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S Corp vs. C Corp: Key Differences (2023)



While S corp and C corp may sound similar, there are some key differences in how these two entity types are formed, their tax benefits, their shares of stock, and how they must operate.

What is an S corp?

An S corporation (S corp) is a legal entity and tax designation defined by its pass-through tax status. By electing to be taxed under Subchapter S of the Internal Revenue Code, S corps may forgo paying corporate income taxes and instead pass all business income, losses, deductions, and credits through to shareholders for federal tax purposes. 

Those shareholders then report the distributions on their personal tax returns, and taxes are assessed at their personal income tax rates. This allows an S corp to avoid double taxation on corporate income.

What is a C corp?

A C corp is a company that issues stocks to shareholders and is run by a board of directors. Big US companies like Microsoft and Walmart are C corporations—that is, their income is taxed under Subchapter C of the United States Internal Revenue Code. 

The key defining features of C corps lie in liability and tax treatment, however. Like S corps, C corps shield their shareholders from business-related liability. Anyone who sues a C corp cannot reach the personal assets of its shareholders.

C corps are taxed on corporate income, and shareholders are taxed again on any dividends they receive from the company. This is called “double taxation.”

What is the difference between an S corp vs C corp?

The main difference between an S Corp and C Corp lies in federal income tax liability and ownership. S corps are pass-through entities, where profits and losses pass through to shareholders’ personal tax returns. C corps are separate taxable entities, subject to double taxation. 

S corps have ownership restrictions, while C corps offer more flexibility but potentially higher tax implications. Both entities offer limited liability protections.

It’s important for any small business owner to understand these differences in order to make early stage decisions on your business structure that might affect long-term payouts to shareholders.

Here’s an overview of the key similarities and differences between the two types of corporations.

Attribute S Corporation C Corporation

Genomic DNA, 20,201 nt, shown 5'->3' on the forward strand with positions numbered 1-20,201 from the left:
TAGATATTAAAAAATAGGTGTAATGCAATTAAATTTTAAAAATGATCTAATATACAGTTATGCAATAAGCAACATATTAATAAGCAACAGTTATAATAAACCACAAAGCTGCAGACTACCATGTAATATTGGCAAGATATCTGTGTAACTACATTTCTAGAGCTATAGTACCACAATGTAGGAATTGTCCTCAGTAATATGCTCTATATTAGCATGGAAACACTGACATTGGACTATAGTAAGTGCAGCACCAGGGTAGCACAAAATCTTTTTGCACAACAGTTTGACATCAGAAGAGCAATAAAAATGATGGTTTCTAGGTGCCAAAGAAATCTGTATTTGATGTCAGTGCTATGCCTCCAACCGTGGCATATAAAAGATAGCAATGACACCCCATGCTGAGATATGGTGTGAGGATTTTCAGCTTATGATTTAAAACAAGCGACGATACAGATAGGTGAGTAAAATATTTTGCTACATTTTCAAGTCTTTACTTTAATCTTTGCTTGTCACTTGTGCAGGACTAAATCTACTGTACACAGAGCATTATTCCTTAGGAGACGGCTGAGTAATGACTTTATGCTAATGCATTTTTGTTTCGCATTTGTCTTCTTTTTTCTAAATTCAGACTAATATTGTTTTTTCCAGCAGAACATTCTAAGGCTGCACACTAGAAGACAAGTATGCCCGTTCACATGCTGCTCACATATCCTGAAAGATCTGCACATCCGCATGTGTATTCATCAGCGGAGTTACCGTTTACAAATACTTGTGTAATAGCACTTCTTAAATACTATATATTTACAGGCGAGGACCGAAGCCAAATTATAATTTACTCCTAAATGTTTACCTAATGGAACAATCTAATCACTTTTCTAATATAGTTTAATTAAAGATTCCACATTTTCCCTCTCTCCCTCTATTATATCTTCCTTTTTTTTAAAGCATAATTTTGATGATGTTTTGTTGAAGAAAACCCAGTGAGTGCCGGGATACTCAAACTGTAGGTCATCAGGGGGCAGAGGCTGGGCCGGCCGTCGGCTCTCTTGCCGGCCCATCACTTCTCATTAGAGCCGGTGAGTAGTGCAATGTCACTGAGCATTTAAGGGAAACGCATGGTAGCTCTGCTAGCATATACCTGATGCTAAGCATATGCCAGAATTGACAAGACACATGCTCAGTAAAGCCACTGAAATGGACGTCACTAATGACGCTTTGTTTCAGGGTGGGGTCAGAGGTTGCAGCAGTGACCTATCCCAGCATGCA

Formation Articles of Incorporation and IRS Form 2553. Articles of Incorporation.
Fundraising One class of stock. Common or preferred stock.
Shareholders US citizens or permanent residents. Up to 100 shareholders. No restrictions on number or type of shareholder.
Operations Must elect officers, hold annual board meetings, follow bylaws. Must elect officers, hold annual board meetings, follow bylaws.
Taxes Shareholders pay personal tax on distributions. Required to pay business tax on income.
Formation costs $1,200, on average. $633, on average.

Formation

The formation of S corps and C corps are similar. For both, you need to file Articles of Incorporation, adopt bylaws, obtain an employer identification number (EIN), and maintain compliance with state requirements. 

There’s one major difference in the formation process: electing S corp status, which involves filing IRS Form 2553. S corps have to complete this step within a certain time frame. States may also have different requirements for S and C corporations, depending on their laws and regulations.

Here’s more information on how to start each type of corporation:

Fundraising

Both can be funded through the issuance of stock.

C corps can issue common or preferred stock. Common stock comes with voting privileges; preferred stock comes with no voting privileges, but preferred stockholders jump the line in terms of priority when it comes to receiving dividends, or payouts if a company is liquidated. S corps are limited to offering one class of stock.

Shareholders

Both S corps and C corps allow shareholders, which means multiple people can own portions of the business.

S corps need to observe rules about the number of shareholders and who their shareholders can be that C corps do not. S corps may issue shares to a maximum of 100 shareholders, all of whom must be actual people (not corporations) who are US citizens or permanent residents. If an S Corp transfers ownership to a nonresident after formation, it will lose its tax status.